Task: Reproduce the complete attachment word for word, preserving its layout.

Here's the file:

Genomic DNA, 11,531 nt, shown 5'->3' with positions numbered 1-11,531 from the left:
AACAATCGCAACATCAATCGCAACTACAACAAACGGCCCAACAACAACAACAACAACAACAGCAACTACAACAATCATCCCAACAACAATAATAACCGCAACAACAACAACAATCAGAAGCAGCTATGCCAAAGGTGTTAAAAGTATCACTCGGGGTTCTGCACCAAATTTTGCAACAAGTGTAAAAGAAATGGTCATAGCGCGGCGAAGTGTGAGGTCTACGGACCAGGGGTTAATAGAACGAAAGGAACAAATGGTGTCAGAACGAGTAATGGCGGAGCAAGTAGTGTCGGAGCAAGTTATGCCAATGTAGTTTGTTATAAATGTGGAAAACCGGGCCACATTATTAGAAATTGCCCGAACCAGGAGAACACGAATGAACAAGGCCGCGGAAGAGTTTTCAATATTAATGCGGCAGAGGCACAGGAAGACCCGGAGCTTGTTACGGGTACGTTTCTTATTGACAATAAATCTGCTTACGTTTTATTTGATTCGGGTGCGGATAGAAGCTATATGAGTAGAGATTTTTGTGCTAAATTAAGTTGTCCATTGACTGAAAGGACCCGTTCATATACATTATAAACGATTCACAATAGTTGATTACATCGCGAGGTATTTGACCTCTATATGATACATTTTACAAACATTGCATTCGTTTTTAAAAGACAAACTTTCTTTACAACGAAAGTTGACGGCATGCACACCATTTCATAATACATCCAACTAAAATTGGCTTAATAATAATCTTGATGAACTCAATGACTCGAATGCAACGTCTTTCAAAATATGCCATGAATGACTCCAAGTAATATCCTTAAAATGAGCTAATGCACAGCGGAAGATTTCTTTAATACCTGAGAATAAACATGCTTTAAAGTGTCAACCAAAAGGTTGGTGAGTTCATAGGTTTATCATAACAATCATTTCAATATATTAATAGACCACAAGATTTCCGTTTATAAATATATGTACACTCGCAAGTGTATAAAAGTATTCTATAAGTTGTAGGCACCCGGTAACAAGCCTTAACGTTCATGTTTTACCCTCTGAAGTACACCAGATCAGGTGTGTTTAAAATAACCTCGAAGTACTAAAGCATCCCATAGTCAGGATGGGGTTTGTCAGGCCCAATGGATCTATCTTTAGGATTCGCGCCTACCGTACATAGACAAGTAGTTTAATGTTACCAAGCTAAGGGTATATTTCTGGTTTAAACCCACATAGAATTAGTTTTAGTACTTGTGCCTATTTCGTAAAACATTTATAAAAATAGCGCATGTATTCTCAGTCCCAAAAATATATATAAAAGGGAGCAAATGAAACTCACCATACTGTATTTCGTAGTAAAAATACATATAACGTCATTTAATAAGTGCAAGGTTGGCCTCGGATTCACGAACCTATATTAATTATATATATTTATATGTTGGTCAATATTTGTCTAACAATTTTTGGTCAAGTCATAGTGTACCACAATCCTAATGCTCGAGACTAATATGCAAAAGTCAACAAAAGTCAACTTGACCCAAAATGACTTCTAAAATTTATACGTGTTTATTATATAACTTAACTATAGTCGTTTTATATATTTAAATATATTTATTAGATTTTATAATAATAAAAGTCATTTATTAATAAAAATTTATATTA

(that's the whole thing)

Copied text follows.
Genomic DNA, 11,531 nt, shown 5'->3' with positions numbered 1-11,531 from the left:
AACAATCGCAACATCAATCGCAACTACAACAAACGGCCCAACAACAACAACAACAACAACAGCAACTACAACAATCATCCCAACAACAATAATAACCGCAACAACAACAACAATCAGAAGCAGCTATGCCAAAGGTGTTAAAAGTATCACTCGGGGTTCTGCACCAAATTTTGCAACAAGTGTAAAAGAAATGGTCATAGCGCGGCGAAGTGTGAGGTCTACGGACCAGGGGTTAATAGAACGAAAGGAACAAATGGTGTCAGAACGAGTAATGGCGGAGCAAGTAGTGTCGGAGCAAGTTATGCCAATGTAGTTTGTTATAAATGTGGAAAACCGGGCCACATTATTAGAAATTGCCCGAACCAGGAGAACACGAATGAACAAGGCCGCGGAAGAGTTTTCAATATTAATGCGGCAGAGGCACAGGAAGACCCGGAGCTTGTTACGGGTACGTTTCTTATTGACAATAAATCTGCTTACGTTTTATTTGATTCGGGTGCGGATAGAAGCTATATGAGTAGAGATTTTTGTGCTAAATTAAGTTGTCCATTGACTGAAAGGACCCGTTCATATACATTATAAACGATTCACAATAGTTGATTACATCGCGAGGTATTTGACCTCTATATGATACATTTTACAAACATTGCATTCGTTTTTAAAAGACAAACTTTCTTTACAACGAAAGTTGACGGCATGCACACCATTTCATAATACATCCAACTAAAATTGGCTTAATAATAATCTTGATGAACTCAATGACTCGAATGCAACGTCTTTCAAAATATGCCATGAATGACTCCAAGTAATATCCTTAAAATGAGCTAATGCACAGCGGAAGATTTCTTTAATACCTGAGAATAAACATGCTTTAAAGTGTCAACCAAAAGGTTGGTGAGTTCATAGGTTTATCATAACAATCATTTCAATATATTAATAGACCACAAGATTTCCGTTTATAAATATATGTACACTCGCAAGTGTATAAAAGTATTCTATAAGTTGTAGGCACCCGGTAACAAGCCTTAACGTTCATGTTTTACCCTCTGAAGTACACCAGATCAGGTGTGTTTAAAATAACCTCGAAGTACTAAAGCATCCCATAGTCAGGATGGGGTTTGTCAGGCCCAATGGATCTATCTTTAGGATTCGCGCCTACCGTACATAGACAAGTAGTTTAATGTTACCAAGCTAAGGGTATATTTCTGGTTTAAACCCACATAGAATTAGTTTTAGTACTTGTGCCTATTTCGTAAAACATTTATAAAAATAGCGCATGTATTCTCAGTCCCAAAAATATATATAAAAGGGAGCAAATGAAACTCACCATACTGTATTTCGTAGTAAAAATACATATAACGTCATTTAATAAGTGCAAGGTTGGCCTCGGATTCACGAACCTATATTAATTATATATATTTATATGTTGGTCAATATTTGTCTAACAATTTTTGGTCAAGTCATAGTGTACCACAATCCTAATGCTCGAGACTAATATGCAAAAGTCAACAAAAGTCAACTTGACCCAAAATGACTTCTAAAATTTATACGTGTTTATTATATAACTTAACTATAGTCGTTTTATATATTTAAATATATTTATTAGATTTTATAATAATAAAAGTCATTTATTAATAAAAATTTATATTA